Mentally visualizing possible chess positions while calculating accurately is an essential skill for chess players to possess. Since, the ultimate goal in chess is to checkmate, it therefore makes sense to incorporate checkmating puzzles into chess visualization training. A good training puzzle for this purpose should challenge the solver’s ability to properly visualize the squares his/her pieces are controlling. Today’s mate in 3 puzzle by Владимир Акимович Брон makes a good chess visualization test because the chessboard is so sparsely populated, the target king is located in the center and the solution involves forcing moves.
Published by chessmusings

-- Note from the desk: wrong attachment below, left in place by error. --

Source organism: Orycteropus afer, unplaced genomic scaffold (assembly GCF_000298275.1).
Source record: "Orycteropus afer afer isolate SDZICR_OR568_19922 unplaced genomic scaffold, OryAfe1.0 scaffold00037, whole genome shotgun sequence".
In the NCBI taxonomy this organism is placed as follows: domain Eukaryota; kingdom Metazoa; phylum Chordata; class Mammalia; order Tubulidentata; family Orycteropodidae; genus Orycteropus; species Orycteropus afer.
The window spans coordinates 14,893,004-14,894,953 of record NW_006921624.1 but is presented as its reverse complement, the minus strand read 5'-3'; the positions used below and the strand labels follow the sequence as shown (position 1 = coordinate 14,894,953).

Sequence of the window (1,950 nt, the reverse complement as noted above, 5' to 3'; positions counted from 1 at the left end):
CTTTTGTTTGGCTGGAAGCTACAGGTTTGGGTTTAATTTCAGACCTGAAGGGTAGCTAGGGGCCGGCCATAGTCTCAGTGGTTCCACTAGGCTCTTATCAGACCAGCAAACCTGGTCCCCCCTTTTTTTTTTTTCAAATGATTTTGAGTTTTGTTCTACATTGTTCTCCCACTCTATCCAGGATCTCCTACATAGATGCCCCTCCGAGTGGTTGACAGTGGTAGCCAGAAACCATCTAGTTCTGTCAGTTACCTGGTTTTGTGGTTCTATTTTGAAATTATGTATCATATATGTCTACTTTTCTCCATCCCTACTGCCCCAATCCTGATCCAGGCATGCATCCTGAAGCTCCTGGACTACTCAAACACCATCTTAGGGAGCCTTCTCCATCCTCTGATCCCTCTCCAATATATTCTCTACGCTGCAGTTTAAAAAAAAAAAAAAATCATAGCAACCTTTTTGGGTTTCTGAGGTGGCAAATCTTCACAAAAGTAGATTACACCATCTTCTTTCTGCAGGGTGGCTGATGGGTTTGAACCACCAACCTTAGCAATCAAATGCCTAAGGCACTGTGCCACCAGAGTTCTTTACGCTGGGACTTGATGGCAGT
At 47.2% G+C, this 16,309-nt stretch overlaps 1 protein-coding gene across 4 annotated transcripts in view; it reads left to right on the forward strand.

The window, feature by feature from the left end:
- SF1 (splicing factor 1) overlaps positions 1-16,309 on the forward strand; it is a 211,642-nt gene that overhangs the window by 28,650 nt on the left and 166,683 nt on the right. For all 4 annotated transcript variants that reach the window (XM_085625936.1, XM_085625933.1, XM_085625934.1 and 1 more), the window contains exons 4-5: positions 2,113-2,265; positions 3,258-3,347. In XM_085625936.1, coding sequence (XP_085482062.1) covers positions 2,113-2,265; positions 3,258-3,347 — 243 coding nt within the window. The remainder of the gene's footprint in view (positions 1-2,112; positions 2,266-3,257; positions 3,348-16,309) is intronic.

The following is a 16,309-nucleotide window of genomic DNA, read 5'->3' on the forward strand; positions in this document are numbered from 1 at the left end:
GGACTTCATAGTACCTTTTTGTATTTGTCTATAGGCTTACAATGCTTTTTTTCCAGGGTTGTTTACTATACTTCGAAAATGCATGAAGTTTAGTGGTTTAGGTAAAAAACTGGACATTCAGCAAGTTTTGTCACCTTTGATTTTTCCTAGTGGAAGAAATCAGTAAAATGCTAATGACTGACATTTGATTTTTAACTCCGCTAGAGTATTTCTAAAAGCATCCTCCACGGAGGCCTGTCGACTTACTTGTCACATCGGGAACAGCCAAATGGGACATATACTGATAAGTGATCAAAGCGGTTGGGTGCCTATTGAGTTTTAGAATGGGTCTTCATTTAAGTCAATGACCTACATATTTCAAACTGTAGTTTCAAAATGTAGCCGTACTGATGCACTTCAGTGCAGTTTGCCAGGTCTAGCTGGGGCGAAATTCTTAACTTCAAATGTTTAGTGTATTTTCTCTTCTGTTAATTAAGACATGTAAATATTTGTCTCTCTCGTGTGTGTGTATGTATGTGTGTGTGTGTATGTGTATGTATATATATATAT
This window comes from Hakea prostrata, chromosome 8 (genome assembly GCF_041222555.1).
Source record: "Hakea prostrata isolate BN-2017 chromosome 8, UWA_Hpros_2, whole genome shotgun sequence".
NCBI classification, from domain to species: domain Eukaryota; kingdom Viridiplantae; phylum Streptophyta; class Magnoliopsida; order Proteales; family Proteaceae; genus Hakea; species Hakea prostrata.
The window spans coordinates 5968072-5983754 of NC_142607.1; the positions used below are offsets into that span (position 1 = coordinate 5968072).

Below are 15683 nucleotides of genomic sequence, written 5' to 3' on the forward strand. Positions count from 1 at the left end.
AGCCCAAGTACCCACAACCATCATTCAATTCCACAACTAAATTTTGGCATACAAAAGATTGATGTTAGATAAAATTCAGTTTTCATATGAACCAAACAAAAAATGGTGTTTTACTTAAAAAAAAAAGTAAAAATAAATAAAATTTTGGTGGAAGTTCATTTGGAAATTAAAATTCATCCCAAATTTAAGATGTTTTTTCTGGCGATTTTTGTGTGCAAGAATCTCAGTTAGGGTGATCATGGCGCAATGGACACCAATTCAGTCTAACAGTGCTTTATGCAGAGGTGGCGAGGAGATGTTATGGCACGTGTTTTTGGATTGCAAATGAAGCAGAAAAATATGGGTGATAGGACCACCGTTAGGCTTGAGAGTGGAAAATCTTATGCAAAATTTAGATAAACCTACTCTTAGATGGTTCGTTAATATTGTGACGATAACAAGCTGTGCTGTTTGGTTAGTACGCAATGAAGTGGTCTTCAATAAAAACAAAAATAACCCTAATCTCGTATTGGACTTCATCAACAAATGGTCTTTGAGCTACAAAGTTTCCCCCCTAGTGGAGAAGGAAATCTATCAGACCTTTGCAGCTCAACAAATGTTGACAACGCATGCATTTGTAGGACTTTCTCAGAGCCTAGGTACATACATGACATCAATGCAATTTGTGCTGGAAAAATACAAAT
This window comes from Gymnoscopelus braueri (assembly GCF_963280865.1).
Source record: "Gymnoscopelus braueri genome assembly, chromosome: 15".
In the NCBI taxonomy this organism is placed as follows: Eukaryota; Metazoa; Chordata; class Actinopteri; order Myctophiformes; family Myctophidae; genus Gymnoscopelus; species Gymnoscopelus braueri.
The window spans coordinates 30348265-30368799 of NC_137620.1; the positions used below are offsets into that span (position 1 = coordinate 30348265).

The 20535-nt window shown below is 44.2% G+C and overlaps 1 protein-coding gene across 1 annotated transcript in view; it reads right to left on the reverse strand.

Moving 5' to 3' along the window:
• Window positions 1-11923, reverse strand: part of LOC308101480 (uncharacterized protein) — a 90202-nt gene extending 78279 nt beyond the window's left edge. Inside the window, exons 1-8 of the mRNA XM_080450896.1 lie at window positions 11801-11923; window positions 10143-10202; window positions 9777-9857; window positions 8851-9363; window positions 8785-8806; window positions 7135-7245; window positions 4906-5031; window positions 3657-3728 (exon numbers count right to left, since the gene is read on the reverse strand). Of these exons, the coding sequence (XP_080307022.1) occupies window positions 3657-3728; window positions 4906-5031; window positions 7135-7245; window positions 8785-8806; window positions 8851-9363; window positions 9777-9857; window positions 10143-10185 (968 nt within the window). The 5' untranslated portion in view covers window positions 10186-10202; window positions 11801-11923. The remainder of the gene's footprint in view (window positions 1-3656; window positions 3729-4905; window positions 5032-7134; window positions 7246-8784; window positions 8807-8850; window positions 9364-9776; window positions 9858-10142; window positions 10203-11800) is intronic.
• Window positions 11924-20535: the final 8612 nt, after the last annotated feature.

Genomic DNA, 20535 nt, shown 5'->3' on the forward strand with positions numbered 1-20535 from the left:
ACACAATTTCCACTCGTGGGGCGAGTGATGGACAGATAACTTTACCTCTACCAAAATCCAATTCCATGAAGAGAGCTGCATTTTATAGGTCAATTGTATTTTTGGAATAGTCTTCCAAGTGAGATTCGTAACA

Chris Torres is a nationally renowned scholastic chess coach working in the San Francisco Bay Area. His classes have attracted players of strengths ranging from rank beginners to world champions. A chess professional since 1998, Chris is widely recognized as one of the main driving forces behind the explosion in popularity and sudden rise in quality of scholastic chess in California. Chris Torres served as the President of the Torres Chess and Music Academy from 2005-2020 and currently is recognized as a correspondence chess master with the United States Chess Federation. Since 1998 Chris Torres has taught 6 individual national champions as well as led multiple school teams to win national championship titles. In addition, Chris Torres has directed and taught at 10 different schools which have been California State Champions at chess. In 2011 and 2012, several former and current students of Chris Torres have been selected to represent the United States at the World Youth Chess Championships. Mr. Torres’ hobbies include playing classical guitar and getting his students to appear on the national top 100 chess rating lists. View more posts